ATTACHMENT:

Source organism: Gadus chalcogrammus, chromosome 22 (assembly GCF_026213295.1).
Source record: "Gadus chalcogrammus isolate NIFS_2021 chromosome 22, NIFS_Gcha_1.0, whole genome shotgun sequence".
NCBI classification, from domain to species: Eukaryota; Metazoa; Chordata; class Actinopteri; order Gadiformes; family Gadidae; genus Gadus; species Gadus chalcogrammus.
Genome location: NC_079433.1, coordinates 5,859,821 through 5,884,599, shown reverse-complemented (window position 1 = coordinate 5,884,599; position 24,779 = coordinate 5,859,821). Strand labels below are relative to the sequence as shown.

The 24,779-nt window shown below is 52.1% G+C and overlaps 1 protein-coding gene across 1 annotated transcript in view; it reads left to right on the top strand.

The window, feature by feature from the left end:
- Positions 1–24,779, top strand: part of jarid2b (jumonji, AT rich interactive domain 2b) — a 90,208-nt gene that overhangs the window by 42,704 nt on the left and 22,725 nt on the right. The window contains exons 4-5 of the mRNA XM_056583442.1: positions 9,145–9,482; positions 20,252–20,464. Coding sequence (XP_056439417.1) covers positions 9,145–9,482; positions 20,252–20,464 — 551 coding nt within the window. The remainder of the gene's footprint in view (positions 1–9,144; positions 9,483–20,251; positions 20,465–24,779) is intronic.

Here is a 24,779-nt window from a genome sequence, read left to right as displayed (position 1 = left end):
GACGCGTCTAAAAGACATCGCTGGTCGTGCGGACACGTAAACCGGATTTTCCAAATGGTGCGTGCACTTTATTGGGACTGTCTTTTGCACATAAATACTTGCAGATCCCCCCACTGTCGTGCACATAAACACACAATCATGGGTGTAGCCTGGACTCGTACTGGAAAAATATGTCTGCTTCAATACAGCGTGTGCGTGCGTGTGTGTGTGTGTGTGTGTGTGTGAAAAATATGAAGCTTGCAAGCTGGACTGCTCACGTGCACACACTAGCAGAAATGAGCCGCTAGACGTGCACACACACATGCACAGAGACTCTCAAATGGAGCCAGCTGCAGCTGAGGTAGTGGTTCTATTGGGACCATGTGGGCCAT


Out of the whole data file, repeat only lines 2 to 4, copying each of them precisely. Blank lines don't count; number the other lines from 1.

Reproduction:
Source record: "Gadus chalcogrammus isolate NIFS_2021 chromosome 22, NIFS_Gcha_1.0, whole genome shotgun sequence".
NCBI classification, from domain to species: Eukaryota; Metazoa; Chordata; class Actinopteri; order Gadiformes; family Gadidae; genus Gadus; species Gadus chalcogrammus.
Genome location: NC_079433.1, coordinates 5,859,821 through 5,884,599, shown reverse-complemented (window position 1 = coordinate 5,884,599; position 24,779 = coordinate 5,859,821). Strand labels below are relative to the sequence as shown.